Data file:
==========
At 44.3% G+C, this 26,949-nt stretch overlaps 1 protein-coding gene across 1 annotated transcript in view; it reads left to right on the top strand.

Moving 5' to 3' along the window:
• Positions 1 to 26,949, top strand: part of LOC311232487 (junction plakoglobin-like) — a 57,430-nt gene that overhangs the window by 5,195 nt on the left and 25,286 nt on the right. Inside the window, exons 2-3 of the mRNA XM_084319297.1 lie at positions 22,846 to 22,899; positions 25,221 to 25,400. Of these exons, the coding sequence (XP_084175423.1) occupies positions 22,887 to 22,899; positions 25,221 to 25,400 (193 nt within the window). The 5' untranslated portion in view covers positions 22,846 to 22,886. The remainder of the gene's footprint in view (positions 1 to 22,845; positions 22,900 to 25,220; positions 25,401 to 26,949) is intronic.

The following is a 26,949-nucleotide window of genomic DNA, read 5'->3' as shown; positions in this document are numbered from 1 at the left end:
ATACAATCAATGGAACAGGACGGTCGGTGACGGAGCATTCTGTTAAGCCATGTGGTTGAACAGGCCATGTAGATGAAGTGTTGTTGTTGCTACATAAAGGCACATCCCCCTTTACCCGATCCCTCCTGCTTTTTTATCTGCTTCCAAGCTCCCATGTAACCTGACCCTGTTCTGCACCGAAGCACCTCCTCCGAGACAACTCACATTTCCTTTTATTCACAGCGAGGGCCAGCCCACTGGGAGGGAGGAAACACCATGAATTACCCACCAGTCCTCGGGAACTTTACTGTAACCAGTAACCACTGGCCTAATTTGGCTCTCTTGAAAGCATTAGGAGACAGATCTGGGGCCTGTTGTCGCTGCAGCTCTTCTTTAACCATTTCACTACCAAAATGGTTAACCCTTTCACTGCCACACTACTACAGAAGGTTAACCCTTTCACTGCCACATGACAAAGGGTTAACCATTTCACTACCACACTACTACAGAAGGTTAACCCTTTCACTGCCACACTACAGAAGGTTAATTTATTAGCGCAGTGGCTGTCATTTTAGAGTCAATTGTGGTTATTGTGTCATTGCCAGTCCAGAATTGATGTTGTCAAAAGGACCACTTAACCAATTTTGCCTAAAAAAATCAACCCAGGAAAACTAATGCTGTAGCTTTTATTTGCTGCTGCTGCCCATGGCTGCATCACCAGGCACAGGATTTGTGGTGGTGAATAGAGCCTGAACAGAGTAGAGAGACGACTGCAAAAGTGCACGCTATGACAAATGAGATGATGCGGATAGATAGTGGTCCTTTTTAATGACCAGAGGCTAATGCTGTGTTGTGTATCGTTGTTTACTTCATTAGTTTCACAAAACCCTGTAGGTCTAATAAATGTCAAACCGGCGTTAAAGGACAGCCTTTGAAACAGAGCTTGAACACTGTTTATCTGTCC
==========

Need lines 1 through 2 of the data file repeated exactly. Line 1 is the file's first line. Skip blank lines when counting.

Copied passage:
At 44.3% G+C, this 26,949-nt stretch overlaps 1 protein-coding gene across 1 annotated transcript in view; it reads left to right on the top strand.

Moving 5' to 3' along the window: